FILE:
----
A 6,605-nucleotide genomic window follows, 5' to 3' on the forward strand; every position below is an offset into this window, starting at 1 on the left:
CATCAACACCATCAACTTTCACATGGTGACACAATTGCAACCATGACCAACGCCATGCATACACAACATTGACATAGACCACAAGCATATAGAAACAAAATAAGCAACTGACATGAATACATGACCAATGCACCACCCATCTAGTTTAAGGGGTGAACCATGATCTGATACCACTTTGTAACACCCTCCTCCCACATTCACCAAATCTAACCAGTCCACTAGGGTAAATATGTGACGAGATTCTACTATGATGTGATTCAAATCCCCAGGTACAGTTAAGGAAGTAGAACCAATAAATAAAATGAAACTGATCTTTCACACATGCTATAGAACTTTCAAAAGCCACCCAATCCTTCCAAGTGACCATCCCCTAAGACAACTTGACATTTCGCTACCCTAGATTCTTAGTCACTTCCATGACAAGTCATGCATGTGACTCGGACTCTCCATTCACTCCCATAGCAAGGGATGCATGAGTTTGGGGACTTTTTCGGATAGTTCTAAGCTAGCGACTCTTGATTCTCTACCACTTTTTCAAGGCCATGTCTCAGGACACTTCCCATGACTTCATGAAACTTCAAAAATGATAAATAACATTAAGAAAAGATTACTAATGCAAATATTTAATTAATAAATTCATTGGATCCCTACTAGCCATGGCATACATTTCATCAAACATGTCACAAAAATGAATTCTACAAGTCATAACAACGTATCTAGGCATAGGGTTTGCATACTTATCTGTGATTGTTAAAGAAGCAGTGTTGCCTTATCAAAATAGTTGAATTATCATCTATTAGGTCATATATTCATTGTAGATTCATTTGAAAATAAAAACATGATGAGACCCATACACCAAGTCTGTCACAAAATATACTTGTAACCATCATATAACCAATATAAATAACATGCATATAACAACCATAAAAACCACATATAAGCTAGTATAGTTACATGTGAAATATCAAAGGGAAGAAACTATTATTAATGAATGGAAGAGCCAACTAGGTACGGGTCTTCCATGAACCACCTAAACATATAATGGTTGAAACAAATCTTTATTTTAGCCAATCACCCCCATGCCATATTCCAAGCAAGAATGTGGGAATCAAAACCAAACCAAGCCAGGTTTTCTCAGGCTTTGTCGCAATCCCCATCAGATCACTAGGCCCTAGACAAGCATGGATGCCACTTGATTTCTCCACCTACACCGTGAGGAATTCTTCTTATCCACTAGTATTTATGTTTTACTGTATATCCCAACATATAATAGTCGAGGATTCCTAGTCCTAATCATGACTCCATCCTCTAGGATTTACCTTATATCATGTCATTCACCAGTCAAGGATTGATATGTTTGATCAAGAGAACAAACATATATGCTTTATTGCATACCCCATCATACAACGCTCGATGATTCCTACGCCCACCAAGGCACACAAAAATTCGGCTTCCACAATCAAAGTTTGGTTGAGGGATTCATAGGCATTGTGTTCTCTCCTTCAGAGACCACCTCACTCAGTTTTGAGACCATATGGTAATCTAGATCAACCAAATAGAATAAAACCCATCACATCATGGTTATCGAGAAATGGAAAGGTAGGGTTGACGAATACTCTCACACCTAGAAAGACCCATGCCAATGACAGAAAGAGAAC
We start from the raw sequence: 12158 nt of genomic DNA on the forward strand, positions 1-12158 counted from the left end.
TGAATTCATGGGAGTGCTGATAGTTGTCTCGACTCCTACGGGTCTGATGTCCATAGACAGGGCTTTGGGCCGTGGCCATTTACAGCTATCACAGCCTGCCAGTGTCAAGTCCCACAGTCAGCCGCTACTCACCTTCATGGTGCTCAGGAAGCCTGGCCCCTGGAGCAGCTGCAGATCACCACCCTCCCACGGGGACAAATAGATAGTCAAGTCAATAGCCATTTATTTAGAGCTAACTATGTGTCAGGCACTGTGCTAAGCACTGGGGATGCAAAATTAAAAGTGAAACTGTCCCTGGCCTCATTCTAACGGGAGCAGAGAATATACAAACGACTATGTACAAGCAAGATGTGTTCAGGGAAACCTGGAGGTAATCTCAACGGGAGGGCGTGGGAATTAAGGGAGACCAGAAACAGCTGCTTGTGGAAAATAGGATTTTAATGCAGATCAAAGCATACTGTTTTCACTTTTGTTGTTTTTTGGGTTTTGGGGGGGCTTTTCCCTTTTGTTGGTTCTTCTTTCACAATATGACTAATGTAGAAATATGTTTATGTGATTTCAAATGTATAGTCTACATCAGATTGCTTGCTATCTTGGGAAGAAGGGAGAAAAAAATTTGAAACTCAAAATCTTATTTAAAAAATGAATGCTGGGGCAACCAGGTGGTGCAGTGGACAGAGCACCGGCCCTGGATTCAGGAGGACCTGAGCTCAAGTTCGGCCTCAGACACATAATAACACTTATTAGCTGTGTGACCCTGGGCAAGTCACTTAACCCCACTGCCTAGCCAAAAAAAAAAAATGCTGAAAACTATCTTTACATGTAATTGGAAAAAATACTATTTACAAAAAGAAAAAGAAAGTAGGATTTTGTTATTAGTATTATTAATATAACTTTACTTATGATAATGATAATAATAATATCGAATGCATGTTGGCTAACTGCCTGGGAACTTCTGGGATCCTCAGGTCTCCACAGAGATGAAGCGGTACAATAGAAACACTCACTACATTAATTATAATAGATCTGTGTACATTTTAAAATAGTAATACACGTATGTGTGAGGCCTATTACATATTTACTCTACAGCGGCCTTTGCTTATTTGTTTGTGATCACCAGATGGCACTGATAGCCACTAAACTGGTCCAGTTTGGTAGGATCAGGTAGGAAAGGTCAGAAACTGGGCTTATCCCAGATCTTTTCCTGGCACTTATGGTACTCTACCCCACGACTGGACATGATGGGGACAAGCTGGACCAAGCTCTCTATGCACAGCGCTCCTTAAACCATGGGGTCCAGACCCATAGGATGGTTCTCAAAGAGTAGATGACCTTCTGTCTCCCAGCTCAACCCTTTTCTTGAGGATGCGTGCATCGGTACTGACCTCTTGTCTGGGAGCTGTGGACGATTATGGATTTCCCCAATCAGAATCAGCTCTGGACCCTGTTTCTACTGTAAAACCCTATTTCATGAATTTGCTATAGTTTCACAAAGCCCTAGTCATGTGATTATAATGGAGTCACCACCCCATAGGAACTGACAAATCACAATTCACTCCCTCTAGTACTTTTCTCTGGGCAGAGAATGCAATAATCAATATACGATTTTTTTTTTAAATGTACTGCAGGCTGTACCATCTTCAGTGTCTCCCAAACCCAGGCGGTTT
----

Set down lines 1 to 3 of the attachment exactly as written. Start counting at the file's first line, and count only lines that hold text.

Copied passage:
A 6,605-nucleotide genomic window follows, 5' to 3' on the forward strand; every position below is an offset into this window, starting at 1 on the left:
CATCAACACCATCAACTTTCACATGGTGACACAATTGCAACCATGACCAACGCCATGCATACACAACATTGACATAGACCACAAGCATATAGAAACAAAATAAGCAACTGACATGAATACATGACCAATGCACCACCCATCTAGTTTAAGGGGTGAACCATGATCTGATACCACTTTGTAACACCCTCCTCCCACATTCACCAAATCTAACCAGTCCACTAGGGTAAATATGTGACGAGATTCTACTATGATGTGATTCAAATCCCCAGGTACAGTTAAGGAAGTAGAACCAATAAATAAAATGAAACTGATCTTTCACACATGCTATAGAACTTTCAAAAGCCACCCAATCCTTCCAAGTGACCATCCCCTAAGACAACTTGACATTTCGCTACCCTAGATTCTTAGTCACTTCCATGACAAGTCATGCATGTGACTCGGACTCTCCATTCACTCCCATAGCAAGGGATGCATGAGTTTGGGGACTTTTTCGGATAGTTCTAAGCTAGCGACTCTTGATTCTCTACCACTTTTTCAAGGCCATGTCTCAGGACACTTCCCATGACTTCATGAAACTTCAAAAATGATAAATAACATTAAGAAAAGATTACTAATGCAAATATTTAATTAATAAATTCATTGGATCCCTACTAGCCATGGCATACATTTCATCAAACATGTCACAAAAATGAATTCTACAAGTCATAACAACGTATCTAGGCATAGGGTTTGCATACTTATCTGTGATTGTTAAAGAAGCAGTGTTGCCTTATCAAAATAGTTGAATTATCATCTATTAGGTCATATATTCATTGTAGATTCATTTGAAAATAAAAACATGATGAGACCCATACACCAAGTCTGTCACAAAATATACTTGTAACCATCATATAACCAATATAAATAACATGCATATAACAACCATAAAAACCACATATAAGCTAGTATAGTTACATGTGAAATATCAAAGGGAAGAAACTATTATTAATGAATGGAAGAGCCAACTAGGTACGGGTCTTCCATGAACCACCTAAACATATAATGGTTGAAACAAATCTTTATTTTAGCCAATCACCCCCATGCCATATTCCAAGCAAGAATGTGGGAATCAAAACCAAACCAAGCCAGGTTTTCTCAGGCTTTGTCGCAATCCCCATCAGATCACTAGGCCCTAGACAAGCATGGATGCCACTTGATTTCTCCACCTACACCGTGAGGAATTCTTCTTATCCACTAGTATTTATGTTTTACTGTATATCCCAACATATAATAGTCGAGGATTCCTAGTCCTAATCATGACTCCATCCTCTAGGATTTACCTTATATCATGTCATTCACCAGTCAAGGATTGATATGTTTGATCAAGAGAACAAACATATATGCTTTATTGCATACCCCATCATACAACGCTCGATGATTCCTACGCCCACCAAGGCACACAAAAATTCGGCTTCCACAATCAAAGTTTGGTTGAGGGATTCATAGGCATTGTGTTCTCTCCTTCAGAGACCACCTCACTCAGTTTTGAGACCATATGGTAATCTAGATCAACCAAATAGAATAAAACCCATCACATCATGGTTATCGAGAAATGGAAAGGTAGGGTTGACGAATACTCTCACACCTAGAAAGACCCATGCCAATGACAGAAAGAGAAC
We start from the raw sequence: 12158 nt of genomic DNA on the forward strand, positions 1-12158 counted from the left end.